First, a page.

Hello SOTGC community,
As Deepak Chopra said in his book, Super Brain, “Most People are aware of the importance of sleep, but as a society we don’t do what is good for us in this area. We are chronically sleep deprived and even proud of the fact, since it indicates a life on the go and total dedication to our work. But the mind platter indicates that true dedication would consist of balancing the brain for optimal performance, which means taking seriously time in, down time, and sleep time.”
Do you reach for more than one cup of coffee during the workday? Have you added “energy drinks” to your afternoon routine? Are you binge eating because you are trying to stay awake during the day? Have you stopped working out because you are “too tired?” All of the above are signs that you are not getting a restful night’s sleep. A few years ago, I found myself with two energy drinks in my work bag. It was 7:00 a.m. and I had already guzzled my second cup of coffee. As I stood in front of a customer, explaining my product, I could feel my brain disconnect from my body. I was still talking, but couldn’t remember what I was talking about! I had been running on about four hours of sleep per night during the week, and it was affecting both my health and my work performance. I had to change or my work would suffer!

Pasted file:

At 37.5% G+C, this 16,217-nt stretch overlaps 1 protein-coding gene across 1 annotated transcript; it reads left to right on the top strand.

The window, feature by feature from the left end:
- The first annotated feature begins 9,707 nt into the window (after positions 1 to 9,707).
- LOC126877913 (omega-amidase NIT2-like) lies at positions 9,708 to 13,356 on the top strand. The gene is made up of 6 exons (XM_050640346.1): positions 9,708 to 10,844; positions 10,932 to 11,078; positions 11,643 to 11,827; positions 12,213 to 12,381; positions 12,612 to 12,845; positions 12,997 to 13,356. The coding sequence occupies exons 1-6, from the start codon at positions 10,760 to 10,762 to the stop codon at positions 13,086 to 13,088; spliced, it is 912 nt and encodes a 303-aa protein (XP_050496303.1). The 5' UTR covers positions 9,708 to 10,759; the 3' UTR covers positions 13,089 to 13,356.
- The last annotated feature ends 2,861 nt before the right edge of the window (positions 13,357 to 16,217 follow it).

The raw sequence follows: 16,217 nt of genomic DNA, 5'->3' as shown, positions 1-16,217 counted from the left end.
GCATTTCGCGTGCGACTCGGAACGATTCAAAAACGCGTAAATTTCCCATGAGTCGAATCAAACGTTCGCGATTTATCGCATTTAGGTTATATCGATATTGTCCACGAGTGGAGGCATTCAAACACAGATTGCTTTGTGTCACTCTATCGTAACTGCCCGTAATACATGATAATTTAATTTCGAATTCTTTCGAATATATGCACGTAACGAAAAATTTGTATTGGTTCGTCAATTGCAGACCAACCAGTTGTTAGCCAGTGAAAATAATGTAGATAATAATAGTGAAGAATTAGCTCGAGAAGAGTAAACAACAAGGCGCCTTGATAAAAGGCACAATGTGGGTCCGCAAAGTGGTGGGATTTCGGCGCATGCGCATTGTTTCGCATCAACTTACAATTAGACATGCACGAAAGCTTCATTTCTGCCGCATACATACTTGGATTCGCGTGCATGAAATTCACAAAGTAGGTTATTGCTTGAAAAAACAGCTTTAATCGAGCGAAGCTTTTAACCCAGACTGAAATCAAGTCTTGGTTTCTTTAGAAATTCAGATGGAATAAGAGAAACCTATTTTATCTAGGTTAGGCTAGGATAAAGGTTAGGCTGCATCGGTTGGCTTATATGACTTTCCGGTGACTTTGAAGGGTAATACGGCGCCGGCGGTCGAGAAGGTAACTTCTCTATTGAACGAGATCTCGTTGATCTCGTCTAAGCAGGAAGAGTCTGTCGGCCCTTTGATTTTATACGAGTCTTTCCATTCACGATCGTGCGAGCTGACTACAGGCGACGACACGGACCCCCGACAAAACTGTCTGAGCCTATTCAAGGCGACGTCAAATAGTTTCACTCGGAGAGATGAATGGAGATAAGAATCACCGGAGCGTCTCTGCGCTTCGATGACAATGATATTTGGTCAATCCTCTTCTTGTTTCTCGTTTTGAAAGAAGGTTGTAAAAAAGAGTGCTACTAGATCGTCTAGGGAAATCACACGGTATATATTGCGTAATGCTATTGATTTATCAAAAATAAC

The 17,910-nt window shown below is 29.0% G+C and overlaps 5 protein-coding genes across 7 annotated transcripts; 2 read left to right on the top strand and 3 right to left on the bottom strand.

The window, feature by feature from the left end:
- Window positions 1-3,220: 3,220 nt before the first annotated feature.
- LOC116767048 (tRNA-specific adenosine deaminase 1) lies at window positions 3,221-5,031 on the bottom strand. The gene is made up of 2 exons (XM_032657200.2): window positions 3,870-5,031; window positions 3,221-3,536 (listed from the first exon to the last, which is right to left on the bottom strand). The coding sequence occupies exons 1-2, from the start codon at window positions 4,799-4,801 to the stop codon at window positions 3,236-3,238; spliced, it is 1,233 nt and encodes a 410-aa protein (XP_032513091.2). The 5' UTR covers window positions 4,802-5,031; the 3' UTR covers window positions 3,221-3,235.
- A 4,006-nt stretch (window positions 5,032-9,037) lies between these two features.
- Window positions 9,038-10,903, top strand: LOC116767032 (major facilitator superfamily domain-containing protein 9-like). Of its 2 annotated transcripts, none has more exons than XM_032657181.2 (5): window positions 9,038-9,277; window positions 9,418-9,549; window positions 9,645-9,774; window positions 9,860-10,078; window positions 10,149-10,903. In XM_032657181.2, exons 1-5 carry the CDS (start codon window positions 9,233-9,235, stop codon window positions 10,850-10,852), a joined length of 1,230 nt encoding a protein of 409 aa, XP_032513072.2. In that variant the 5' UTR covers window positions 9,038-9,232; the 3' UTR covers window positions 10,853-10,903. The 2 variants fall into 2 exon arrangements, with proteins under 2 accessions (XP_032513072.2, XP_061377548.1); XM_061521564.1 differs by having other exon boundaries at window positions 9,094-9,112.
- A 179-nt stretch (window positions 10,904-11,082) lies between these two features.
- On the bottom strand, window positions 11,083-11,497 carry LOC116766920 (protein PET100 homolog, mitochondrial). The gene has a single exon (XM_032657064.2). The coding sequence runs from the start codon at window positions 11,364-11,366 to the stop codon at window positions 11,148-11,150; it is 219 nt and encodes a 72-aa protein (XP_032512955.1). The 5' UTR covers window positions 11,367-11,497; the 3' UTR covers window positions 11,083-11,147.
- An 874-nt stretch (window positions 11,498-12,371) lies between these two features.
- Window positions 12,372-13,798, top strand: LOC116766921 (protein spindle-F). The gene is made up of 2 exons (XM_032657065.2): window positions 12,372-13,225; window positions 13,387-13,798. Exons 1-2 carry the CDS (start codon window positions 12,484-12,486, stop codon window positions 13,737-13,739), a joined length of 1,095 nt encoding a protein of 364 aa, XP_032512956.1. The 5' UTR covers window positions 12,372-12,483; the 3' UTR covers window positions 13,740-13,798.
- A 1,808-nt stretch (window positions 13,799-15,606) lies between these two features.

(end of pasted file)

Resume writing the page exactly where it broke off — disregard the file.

Not only is sleep deprivation harmful to your productivity at work, but it also can greatly impact your overall health. According to the National Sleep Foundation, 20% of Americans get less than 6 hours of sleep per night, even though 8 hours are recommended. Those who are sleep deprived are at a higher risk for obesity, diabetes, and heart disease.
Lack of sleep also becomes a vicious cycle. Because you are sleep deprived, you become stressed, both at work and at home. Both your work and your interpersonal relationships suffer, which causes more stress. This increase in stress causes your sleep to become disrupted and in turn you cannot sleep!
So what can you do to ensure a restful night’s sleep? The National Sleep Foundation offers a few tips:
- Keep a regular bed and wake time schedule.
- Develop a relaxing bedtime routine.
- Maximize your sleep atmosphere: keep your room dark and at a comfortable temperature.
- No TV: your bedroom should only be used for sleep and sex.
- Don’t eat right before bed. Stop eating 3-4 hours before you plan to sleep.
- Get regular exercise.
- Do not drink caffeine, tea, sodas or eat chocolate near bedtime.
- Nicotine can inhibit sleep, so avoid it near bedtime.
- Contrary to common thought, alcohol can actually disrupt your sleep. Don’t use it as a sedative to get to sleep.
After working to increase my own restful sleep at night, I have noticed a marked improvement in my overall work performance. I no longer view sleeplessness as a “badge of honor” indicating that I am a hard worker. Being well-rested is now a part of living a balanced and healthy life for me, which translates to an overall more productive work day.
Do you have ideas for obtaining a more restful sleep? Continue the conversation with me on Twitter @ryangreenonline and Facebook https://www.facebook.com/profile.php?id=100007156953049
Chopra, Deepak; Tanzi, Rudolph E. Super Brain. (New York: Harmony Books, 2012).
Bell, Vicki. “How Sleep Deprivation Affects Work Performance.” 14 June 2005. Online. Internet. Accessed 8 Aug. 2014. Available http://www.thefabricator.com/article/safety/how-sleep-deprivation-affects-work-performance